Others’ opinion: Commendable health care coalition will push to strengthen state vaccine laws
Distributed by Tribune Content Agency, LLC.
What will it take for Minnesota legislators to protect children from serious illness by strengthening the state’s school-aged vaccine requirements?
Lawmakers didn’t do it after a 2017 measles outbreak in Minnesota sickened 79 people, most of them unvaccinated children. Nor did they act last year, when the number of measles cases reported in the United States — nearly 1,300 — was the highest since 1992. The majority of cases occurred in those who weren’t vaccinated, a grim reality that illustrates how vaccine conspiracy theories are causing too many parents to forgo routine childhood shots.
The alarming 2019 outbreaks prompted other states to swing into action. Lawmakers in New York, Maine and Washington took the sensible step last year of removing or limiting the “personal belief” exemption that allows parents too easily to opt out of school immunization requirements. California did the same after a measles outbreak in 2014 and 2015 was linked to visiting Disneyland.
The irresponsible inaction in St. Paul leaves Minnesota one of just 15 states that allow “philosophical exemptions for those who object to immunizations because of personal, moral or other beliefs,’’ according to the National Conference of State Legislatures. Another way to say this: Minnesota has some of the weakest vaccine laws on the books nationally. It allows parents wide leeway to expose not just their own children, but everyone else’s, to infectious diseases.
Measles, for example, is a highly contagious disease; one infected child could easily spread it to others in a classroom, day care or playground. Infants are especially vulnerable to measles because they don’t usually get this immunization until 12 to 15 months of age.
One of the problems hindering action at the Capitol is that no large influential lobby has put its might into strengthening these laws. This year, thankfully, that has changed. Recently, the Minnesota Medical Association (MMA) announced that closing the state’s philosophical exemption is one of its “top priorities” for the 2020 Minnesota legislative session. The organization represents more than 10,000 practicing physicians, retired physicians, medical students, fellows and residents.
The MMA “believes that all children should be vaccinated, except for those who cannot be for medical reasons. Vaccines are safe and effective, and have proven to be among the most important advances in the history of medicine. High immunization rates protect the entire community against outbreaks of dangerous vaccine-preventable disease,” said Dr. Keith Stelter, the organization’s president.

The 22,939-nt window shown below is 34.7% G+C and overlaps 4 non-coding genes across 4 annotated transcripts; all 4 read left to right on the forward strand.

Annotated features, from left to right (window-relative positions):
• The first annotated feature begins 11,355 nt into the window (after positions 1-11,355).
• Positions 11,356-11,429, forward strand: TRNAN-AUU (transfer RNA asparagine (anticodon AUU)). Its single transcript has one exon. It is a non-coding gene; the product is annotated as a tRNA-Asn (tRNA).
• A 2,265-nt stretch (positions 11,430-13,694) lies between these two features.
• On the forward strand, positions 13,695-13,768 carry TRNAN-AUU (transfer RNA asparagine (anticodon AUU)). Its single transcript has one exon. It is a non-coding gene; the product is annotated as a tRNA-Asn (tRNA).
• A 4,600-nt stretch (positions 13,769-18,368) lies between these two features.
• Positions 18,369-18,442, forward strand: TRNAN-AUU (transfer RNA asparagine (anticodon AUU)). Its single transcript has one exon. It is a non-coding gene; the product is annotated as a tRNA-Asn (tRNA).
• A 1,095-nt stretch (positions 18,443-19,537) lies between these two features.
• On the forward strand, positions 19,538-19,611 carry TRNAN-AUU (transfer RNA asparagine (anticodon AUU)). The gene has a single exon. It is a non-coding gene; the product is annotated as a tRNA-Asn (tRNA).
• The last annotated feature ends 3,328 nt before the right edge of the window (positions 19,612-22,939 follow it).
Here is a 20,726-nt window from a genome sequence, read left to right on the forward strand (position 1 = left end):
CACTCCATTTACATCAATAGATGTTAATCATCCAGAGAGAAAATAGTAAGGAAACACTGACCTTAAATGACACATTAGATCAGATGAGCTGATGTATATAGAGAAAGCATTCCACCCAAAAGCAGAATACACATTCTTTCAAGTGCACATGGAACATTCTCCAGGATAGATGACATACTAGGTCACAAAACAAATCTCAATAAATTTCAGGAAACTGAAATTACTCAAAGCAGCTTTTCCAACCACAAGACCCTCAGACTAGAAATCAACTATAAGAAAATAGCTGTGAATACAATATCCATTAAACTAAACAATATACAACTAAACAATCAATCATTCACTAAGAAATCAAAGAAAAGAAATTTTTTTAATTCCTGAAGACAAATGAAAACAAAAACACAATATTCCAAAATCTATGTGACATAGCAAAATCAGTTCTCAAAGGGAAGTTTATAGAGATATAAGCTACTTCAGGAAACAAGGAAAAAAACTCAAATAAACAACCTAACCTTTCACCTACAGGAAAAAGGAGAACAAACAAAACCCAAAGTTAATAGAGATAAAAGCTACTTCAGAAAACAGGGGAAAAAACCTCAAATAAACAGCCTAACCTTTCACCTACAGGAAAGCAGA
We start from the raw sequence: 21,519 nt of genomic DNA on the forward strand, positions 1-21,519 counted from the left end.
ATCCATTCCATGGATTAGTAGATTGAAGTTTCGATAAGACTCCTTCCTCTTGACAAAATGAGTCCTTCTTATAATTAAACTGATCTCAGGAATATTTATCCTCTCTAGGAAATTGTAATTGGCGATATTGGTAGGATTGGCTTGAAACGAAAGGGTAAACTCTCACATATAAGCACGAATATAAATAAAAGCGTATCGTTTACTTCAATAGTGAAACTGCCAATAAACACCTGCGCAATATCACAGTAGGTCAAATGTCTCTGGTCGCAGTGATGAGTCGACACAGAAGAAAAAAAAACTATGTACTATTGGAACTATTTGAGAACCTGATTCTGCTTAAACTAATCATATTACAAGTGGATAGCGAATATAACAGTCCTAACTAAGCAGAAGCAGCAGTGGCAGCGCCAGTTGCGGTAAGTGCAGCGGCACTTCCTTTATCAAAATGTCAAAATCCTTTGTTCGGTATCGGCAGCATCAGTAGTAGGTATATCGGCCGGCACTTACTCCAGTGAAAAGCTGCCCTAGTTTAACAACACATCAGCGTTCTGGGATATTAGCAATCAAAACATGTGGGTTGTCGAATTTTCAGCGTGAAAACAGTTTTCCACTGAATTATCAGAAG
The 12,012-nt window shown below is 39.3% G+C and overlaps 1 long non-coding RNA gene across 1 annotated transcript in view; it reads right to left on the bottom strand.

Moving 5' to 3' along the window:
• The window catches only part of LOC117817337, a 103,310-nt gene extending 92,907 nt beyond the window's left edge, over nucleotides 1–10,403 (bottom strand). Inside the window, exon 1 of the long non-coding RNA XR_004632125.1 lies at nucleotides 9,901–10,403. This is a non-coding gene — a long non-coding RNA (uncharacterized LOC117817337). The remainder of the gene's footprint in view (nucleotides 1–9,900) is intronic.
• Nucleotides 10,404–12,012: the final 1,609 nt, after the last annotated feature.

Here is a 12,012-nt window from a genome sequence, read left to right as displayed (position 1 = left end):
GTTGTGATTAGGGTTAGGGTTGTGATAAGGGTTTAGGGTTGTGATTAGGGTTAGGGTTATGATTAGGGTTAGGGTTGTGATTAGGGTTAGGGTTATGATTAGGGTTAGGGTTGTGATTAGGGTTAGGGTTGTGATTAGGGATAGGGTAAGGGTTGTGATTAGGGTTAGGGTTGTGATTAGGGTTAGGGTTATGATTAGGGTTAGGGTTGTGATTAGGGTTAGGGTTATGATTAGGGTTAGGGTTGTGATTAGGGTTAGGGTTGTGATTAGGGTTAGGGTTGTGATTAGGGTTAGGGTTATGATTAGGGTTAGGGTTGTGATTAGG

The MMA’s leadership is commendable. Other respected health care organizations have joined this push. Among them: Minnesota chapter of the American Academy of Pediatrics, Children’s Hospitals and Clinics of Minnesota, the Somali Medical Association of America and the Minnesota Council of Health Plans. The Minnesota Hospital Association said Thursday it also supports legislation to strengthen state vaccine laws.
Having the Council of Health Plans, the state health insurers’ trade group, involved is welcome. Their lobbying might is formidable and the organization also has a relatively new president and CEO, Lucas Nesse. It reflects positively on his leadership that the organization is taking such a strong public health stance.
“It shouldn’t take an epidemic to improve (vaccination) rates here in Minnesota, and that is why we are working hard to educate people about vaccines and to support legislation that encourages people to have themselves and their children vaccinated,’’ Nesse said.
This new vaccine coalition is sponsoring a rally at the State Capitol rotunda from 11 to 11:30 a.m. on Tuesday to promote vaccines’ value and encourage lawmakers to make “science-based policy decisions.” But the organizations have their work cut out for them. Sen. Chris Eaton, DFL-Brooklyn Center, has introduced SF 1520, a bill to remove the philosophical exemption. Medical exemptions, of course, would remain intact. Eaton’s legislation went nowhere last session and still lacks co-authors. Nor does it have companion legislation in the Minnesota House.
Having the health care organizations join forces is a strong step forward on this important public health issue. Now, lawmakers need to heed their medical expertise. There’s no good excuse for another year of inaction.
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